Author(s)Tim Ward
Date 13 August 2020

In his book A History of Preaching, the historian Edwin Charles Dargan, makes the following judgment of Anglican preaching in the nineteenth century:

Broadly speaking…there was too much stateliness, precision, carefully worked out elegance or the attempt at it. There was want of flexibility, familiarity, humanness. The discourse was too aloof from life, however high it might soar in thought and feeling.

This reality was of course due to a complex web of factors. One, however, seems significant, and remains so for us because it still holds today, at least in part. That is the fact that the ranks of Anglican clergy tend to be drawn disproportionately from those of higher social classes and those educated at a certain group of universities which are regarded as the distinguished ones – and this more so than would be true of nonconformist pastors.

This is probably less marked than it once was, especially among younger generations. But I think a good case can be made that it still often holds true, especially among those who hold positions of senior and national leadership.

It is not a surprise that in the nineteenth century a certain aloofness from the earthiness of ordinary life and an attempted stateliness of expression was the natural form of pulpit-speech for those who were naturally inclined to join the established church, rather than any dissenting body.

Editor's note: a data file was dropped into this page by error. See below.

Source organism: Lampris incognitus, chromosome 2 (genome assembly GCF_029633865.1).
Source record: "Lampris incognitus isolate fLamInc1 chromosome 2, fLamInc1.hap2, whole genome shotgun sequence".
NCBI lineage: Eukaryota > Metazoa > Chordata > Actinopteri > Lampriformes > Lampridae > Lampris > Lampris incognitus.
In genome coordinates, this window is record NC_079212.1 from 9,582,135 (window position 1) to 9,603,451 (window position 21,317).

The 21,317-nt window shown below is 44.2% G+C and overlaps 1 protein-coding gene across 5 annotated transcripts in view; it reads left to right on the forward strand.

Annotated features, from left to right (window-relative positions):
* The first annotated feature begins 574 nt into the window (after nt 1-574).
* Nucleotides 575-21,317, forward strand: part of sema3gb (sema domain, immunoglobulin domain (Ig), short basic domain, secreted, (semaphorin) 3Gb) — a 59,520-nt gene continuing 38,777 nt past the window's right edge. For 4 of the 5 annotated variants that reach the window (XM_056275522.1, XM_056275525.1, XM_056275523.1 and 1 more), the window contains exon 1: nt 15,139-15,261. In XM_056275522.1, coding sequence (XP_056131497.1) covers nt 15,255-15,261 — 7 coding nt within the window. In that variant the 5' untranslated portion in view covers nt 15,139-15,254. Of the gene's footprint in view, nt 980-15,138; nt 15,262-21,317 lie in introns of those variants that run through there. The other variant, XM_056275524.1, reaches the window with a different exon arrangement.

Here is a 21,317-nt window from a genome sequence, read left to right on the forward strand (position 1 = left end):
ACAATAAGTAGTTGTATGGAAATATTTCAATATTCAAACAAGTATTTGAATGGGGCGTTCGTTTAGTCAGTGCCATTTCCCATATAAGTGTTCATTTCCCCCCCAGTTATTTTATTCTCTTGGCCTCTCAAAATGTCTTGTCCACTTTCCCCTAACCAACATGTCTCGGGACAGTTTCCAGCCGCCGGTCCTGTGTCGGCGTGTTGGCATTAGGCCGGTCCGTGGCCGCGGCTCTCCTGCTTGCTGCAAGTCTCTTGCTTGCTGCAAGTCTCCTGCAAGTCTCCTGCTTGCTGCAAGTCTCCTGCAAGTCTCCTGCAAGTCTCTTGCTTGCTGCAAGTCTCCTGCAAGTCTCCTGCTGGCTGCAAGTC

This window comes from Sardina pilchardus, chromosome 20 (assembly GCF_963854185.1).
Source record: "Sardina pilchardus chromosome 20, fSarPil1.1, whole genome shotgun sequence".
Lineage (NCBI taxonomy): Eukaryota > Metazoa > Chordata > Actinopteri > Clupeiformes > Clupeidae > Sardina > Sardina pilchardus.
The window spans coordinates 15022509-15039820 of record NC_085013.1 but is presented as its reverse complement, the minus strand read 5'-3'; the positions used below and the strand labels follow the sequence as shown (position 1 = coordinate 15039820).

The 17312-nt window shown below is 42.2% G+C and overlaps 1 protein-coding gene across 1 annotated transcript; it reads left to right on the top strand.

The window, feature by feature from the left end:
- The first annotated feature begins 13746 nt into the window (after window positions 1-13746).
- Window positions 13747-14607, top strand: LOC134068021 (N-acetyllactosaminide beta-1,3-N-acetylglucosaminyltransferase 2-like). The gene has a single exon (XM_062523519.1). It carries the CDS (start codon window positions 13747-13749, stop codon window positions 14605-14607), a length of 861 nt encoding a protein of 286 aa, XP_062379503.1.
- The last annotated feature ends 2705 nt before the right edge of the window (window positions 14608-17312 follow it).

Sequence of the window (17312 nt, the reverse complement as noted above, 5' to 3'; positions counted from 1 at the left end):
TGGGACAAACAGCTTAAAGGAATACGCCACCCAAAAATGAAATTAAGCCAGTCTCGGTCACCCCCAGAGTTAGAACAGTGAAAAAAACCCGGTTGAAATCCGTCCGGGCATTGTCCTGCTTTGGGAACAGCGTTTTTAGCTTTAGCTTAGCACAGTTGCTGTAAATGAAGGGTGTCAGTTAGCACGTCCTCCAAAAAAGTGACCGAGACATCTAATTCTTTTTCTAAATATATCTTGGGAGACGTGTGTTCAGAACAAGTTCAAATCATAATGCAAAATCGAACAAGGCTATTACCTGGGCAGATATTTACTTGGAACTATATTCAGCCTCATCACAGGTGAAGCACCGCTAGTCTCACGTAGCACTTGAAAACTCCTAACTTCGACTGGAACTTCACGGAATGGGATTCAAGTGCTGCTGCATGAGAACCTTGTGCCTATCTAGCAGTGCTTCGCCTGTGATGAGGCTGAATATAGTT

In the twentieth century, the two great influences on evangelical Anglican preaching have been John Stott and Dick Lucas. What both men made prominent – and this seems to be in contrast to much nineteenth-century preaching – was a commitment to that old Puritan value of plainness in preaching, showing no concern to impress with high-sounding rhetoric or displays of erudition. And what both men in their own way recovered and put into blistering practice was the need for preaching to be thoroughly expository.

The influences of these two men have been enormous and hugely for our benefit. What cannot be ignored, however, is that there are some in the British Isles who feel that evangelical Anglican preachers as a body have never entirely escaped from the judgement passed on their nineteenth-century forebears.

Some feel that the sociological and educational background of those who tend to be attracted to an established church still results in Anglican preaching often being characterised by the general communication styles of such folk: an inclination to downplay expressions of feeling and emotion; a consequent distance or aloofness from everyday life as many people experience it; a resulting tendency (among less gifted preachers, at least) to dullness rather than excitement in preaching.

Many Anglican preachers hearing or reading this will feel their hackles rising, judging that I am unfairly stereotyping them. In many cases I probably am. What I am noting, though, is that the Church of England’s unusual role as the established church of the land has resulted in the body of Anglican clergy reflecting as a whole something of the particular sociology of England. Indeed it would be surprising if that were not the case. And that in turn has had an impact on the styles of communication which those clergy find come most naturally to them. To deny this would, I think, be naive about human nature in general and English society and the history of the Church of England in particular.